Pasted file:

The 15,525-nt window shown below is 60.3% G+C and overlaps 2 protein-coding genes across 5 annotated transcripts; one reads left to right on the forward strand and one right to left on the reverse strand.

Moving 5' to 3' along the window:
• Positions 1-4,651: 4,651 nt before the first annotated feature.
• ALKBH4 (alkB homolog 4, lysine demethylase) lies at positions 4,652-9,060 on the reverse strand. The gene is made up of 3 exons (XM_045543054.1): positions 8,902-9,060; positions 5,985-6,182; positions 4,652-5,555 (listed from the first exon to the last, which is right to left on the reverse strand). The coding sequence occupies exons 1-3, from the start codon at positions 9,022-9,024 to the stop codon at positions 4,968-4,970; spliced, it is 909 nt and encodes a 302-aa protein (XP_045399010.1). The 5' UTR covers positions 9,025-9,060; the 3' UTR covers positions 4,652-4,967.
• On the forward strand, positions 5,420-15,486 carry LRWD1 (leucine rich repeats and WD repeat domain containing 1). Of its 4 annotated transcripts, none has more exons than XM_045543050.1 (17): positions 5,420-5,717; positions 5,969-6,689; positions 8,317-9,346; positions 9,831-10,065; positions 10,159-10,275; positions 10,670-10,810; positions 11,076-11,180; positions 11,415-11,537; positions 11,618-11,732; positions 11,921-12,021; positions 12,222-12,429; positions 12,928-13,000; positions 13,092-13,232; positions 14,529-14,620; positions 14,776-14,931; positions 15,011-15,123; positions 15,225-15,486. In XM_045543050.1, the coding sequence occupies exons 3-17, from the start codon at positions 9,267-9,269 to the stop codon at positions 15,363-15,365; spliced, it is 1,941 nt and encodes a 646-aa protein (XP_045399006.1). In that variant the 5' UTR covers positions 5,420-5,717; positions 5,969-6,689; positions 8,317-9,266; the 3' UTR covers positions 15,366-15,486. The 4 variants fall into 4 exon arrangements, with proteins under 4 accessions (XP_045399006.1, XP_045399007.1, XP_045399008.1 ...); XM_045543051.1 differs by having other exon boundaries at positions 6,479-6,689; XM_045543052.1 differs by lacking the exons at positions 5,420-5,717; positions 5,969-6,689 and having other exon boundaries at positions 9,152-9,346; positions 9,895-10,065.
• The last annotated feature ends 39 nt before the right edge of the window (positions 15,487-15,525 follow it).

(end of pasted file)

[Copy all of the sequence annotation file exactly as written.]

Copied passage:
The 15,525-nt window shown below is 60.3% G+C and overlaps 2 protein-coding genes across 5 annotated transcripts; one reads left to right on the forward strand and one right to left on the reverse strand.

Moving 5' to 3' along the window:
• Positions 1-4,651: 4,651 nt before the first annotated feature.
• ALKBH4 (alkB homolog 4, lysine demethylase) lies at positions 4,652-9,060 on the reverse strand. The gene is made up of 3 exons (XM_045543054.1): positions 8,902-9,060; positions 5,985-6,182; positions 4,652-5,555 (listed from the first exon to the last, which is right to left on the reverse strand). The coding sequence occupies exons 1-3, from the start codon at positions 9,022-9,024 to the stop codon at positions 4,968-4,970; spliced, it is 909 nt and encodes a 302-aa protein (XP_045399010.1). The 5' UTR covers positions 9,025-9,060; the 3' UTR covers positions 4,652-4,967.
• On the forward strand, positions 5,420-15,486 carry LRWD1 (leucine rich repeats and WD repeat domain containing 1). Of its 4 annotated transcripts, none has more exons than XM_045543050.1 (17): positions 5,420-5,717; positions 5,969-6,689; positions 8,317-9,346; positions 9,831-10,065; positions 10,159-10,275; positions 10,670-10,810; positions 11,076-11,180; positions 11,415-11,537; positions 11,618-11,732; positions 11,921-12,021; positions 12,222-12,429; positions 12,928-13,000; positions 13,092-13,232; positions 14,529-14,620; positions 14,776-14,931; positions 15,011-15,123; positions 15,225-15,486. In XM_045543050.1, the coding sequence occupies exons 3-17, from the start codon at positions 9,267-9,269 to the stop codon at positions 15,363-15,365; spliced, it is 1,941 nt and encodes a 646-aa protein (XP_045399006.1). In that variant the 5' UTR covers positions 5,420-5,717; positions 5,969-6,689; positions 8,317-9,266; the 3' UTR covers positions 15,366-15,486. The 4 variants fall into 4 exon arrangements, with proteins under 4 accessions (XP_045399006.1, XP_045399007.1, XP_045399008.1 ...); XM_045543051.1 differs by having other exon boundaries at positions 6,479-6,689; XM_045543052.1 differs by lacking the exons at positions 5,420-5,717; positions 5,969-6,689 and having other exon boundaries at positions 9,152-9,346; positions 9,895-10,065.
• The last annotated feature ends 39 nt before the right edge of the window (positions 15,487-15,525 follow it).